Will interest rates slow land prices?

By Matt Reese

While officials with the Federal Reserve have kept interest rates near zero since 2020, they approved a .25 percentage point increase in March, the first increase in more than three years, with additional increases expected in 2022.

Bart Sheridan

With a long, continued stretch of very strong farmland values, will the increasing interest rates slow things down?

“This will affect those who are in the residential side of things, and this will have an effect on the land, but it is hard to say what it will be. It always lags after the interest hikes,” said Bart Sheridan, of Sheridans, LLC based in Cedarville. “Those 25 basis point jumps — we are expecting to have as many as four this year. The first increase may be an impetus to go out and buy more land before it goes higher. The first one was in March and might propel some people to get out and do it before it really hits. That 1% over a year, is that really going to do much at all when you’re talking about this kind of money?”

Interest rates will definitely be a factor to watch with regard to the land market, but Sheridan said there are other big factors at play. 

“A lot of it comes down to legacy. That is a big driver we see. Older farming families who want to continue to farm, over the years they inherited acres and financed land at $1,500 an acre or $2,000 an acre, and their leverage potential is higher and they can go higher. If there are children or grandchildren who want to stay in the business, they need to get bigger. They realize they can’t do anything without the dirt, so they are willing to pay those prices. Over time, they’re making it work. These prices for crops now are going to fuel it even more. This is not all of it, but it is a lot of it,” he said. “We also see 1031 tax deferred exchanges continuing to happen. We had seen a slowdown in that since 2008, but now we are seeing more 1031 money come in. The legacy farmers, the good crop prices and the 1031 money are conspiring together to shoot these land prices sky high.”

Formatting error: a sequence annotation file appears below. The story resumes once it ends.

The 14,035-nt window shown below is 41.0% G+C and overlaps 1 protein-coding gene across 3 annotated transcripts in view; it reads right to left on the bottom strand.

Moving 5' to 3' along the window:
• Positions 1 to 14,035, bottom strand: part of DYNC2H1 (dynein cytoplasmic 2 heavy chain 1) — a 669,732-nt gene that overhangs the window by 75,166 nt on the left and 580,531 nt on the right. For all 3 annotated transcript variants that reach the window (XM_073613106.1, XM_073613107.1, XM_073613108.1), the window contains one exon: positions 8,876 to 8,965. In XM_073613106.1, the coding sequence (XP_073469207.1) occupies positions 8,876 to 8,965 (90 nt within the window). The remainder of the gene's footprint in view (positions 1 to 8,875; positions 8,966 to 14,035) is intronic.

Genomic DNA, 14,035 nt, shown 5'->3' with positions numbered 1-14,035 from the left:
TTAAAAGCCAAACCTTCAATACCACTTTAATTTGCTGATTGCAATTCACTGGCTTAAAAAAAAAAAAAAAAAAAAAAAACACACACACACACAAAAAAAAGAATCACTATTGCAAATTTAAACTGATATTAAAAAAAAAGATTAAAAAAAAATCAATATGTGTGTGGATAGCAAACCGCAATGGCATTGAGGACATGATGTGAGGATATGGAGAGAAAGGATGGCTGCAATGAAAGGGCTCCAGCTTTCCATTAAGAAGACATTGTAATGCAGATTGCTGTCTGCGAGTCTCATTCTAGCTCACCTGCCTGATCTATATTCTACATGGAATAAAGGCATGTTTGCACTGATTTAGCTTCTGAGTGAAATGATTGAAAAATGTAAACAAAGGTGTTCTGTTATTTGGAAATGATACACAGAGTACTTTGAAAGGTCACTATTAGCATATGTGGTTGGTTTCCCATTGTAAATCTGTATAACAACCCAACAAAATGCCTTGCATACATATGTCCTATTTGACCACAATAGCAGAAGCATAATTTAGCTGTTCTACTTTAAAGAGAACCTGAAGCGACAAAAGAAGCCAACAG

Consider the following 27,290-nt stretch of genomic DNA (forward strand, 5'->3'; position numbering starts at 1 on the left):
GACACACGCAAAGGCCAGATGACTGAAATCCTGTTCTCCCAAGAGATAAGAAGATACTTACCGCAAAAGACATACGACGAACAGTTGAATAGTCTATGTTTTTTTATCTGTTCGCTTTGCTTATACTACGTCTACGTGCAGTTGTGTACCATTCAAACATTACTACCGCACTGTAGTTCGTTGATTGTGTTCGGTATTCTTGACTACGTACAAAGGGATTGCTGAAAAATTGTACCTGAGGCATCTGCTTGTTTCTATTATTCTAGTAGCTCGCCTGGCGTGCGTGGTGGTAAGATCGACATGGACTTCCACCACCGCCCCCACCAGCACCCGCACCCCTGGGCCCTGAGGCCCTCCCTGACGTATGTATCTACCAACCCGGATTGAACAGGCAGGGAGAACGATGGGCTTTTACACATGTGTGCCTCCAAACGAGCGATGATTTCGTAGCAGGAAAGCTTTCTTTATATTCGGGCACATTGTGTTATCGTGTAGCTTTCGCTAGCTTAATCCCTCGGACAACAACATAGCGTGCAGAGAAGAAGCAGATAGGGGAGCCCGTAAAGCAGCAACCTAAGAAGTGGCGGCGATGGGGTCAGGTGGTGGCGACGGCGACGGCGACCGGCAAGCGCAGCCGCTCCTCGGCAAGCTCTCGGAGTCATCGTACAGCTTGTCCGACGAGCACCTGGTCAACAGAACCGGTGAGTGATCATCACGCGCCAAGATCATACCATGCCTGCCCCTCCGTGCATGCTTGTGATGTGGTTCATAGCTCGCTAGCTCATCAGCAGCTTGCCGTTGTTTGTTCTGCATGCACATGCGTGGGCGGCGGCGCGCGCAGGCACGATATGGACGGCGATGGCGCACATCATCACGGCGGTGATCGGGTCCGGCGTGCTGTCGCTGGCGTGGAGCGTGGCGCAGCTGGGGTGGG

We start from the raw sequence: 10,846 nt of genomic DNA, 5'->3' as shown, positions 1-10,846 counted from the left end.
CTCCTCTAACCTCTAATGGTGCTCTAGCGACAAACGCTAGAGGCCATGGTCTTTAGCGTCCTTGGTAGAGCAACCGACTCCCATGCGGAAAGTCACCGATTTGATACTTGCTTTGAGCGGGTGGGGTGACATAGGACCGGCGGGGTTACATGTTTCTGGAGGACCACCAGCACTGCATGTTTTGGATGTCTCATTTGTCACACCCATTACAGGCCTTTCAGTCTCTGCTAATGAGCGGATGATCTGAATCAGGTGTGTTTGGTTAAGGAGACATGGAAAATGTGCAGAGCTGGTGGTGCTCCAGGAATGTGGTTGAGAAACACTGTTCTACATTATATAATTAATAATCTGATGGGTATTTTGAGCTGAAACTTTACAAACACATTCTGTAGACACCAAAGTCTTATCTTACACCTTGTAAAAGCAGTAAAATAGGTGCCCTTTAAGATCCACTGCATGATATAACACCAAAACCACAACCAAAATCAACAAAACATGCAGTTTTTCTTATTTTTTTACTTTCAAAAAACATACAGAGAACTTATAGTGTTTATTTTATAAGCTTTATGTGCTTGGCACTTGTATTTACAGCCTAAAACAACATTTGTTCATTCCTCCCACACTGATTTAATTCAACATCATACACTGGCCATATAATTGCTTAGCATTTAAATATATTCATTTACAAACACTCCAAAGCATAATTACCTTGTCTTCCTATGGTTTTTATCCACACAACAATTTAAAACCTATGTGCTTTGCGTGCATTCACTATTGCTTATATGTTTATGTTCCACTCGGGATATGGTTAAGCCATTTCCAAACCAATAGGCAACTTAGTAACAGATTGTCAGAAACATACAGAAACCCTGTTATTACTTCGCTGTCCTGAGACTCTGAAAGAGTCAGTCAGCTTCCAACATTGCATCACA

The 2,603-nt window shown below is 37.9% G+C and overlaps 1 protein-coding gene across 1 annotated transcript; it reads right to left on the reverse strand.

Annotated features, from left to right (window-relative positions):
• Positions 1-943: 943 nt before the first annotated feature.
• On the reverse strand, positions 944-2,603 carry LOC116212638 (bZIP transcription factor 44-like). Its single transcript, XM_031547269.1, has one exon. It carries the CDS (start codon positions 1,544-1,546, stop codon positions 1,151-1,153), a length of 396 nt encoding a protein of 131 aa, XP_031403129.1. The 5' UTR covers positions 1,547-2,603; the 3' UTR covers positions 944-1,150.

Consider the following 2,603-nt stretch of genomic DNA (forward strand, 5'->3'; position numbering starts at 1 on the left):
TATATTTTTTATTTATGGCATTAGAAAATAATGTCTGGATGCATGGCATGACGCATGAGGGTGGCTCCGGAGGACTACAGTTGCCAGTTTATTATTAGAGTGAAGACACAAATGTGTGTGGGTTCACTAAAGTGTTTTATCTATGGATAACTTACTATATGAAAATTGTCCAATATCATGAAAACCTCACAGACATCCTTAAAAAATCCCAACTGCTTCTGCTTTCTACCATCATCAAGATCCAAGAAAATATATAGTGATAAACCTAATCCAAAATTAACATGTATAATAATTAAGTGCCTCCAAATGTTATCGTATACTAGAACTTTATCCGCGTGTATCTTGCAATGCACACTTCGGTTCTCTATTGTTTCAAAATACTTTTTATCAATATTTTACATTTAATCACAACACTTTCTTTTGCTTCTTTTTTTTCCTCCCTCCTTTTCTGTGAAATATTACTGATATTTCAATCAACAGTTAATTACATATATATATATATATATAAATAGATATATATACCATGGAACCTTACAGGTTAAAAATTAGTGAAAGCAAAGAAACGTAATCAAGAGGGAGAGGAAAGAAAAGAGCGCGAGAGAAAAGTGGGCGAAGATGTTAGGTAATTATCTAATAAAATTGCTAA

How high?

“There is an end, but I don’t see it in my sights yet. Back 25 years ago, if you got $3,000 an acre for land you’d think ‘I’ve got it made.’ Then it was $4,000, then it was $7,000, and now it is $10,000 and up. We just sold a farm for $13,000 an acre not too long ago. That is why the auction method is such a good tool to have at our disposal. We sell properties both through private listing and auction, but in a sellers’ market like this it is hard to set a list price and feel good about it,” Sheridan said. “I have talked to people saying, ‘You know maybe if I wait it will get even higher.’ We have seen things slow down and with less land for sale it has driven prices up. It is a great time to sell, even with the interest rate hikes. It is a great time to get out while it is as high as it is right now.”

The demand is out there for those looking to sell. It may be a different situation for those looking to buy.

“We’re getting calls from people looking for land. You have to get out and beat the bushes. When you have a low supply of anything, you have to go and find it. If you do a search in any individual county in Ohio and look at absentee landlords, those are the people who may be looking at transactions here soon. I would suggest that now is the time to do that,” Sheridan said. “The number of sales we are seeing in our area is not strong. But the sales themselves are. The real estate market on the ag side is strong. It is a great place to put your money, but you need to be careful. Legacy farmers can do that, but if you are just getting into the market or looking for a place to put your money into a tangible market, it could be a good time to buy, but it also could be a good time just to wait and see what happens. I hate to give that advice, but something has to give at some time. It is hard to see land going up a tremendous amount right now. When people tell me, ‘Well it could get little higher,’ I tell them, ‘It could get a lot lower.’”

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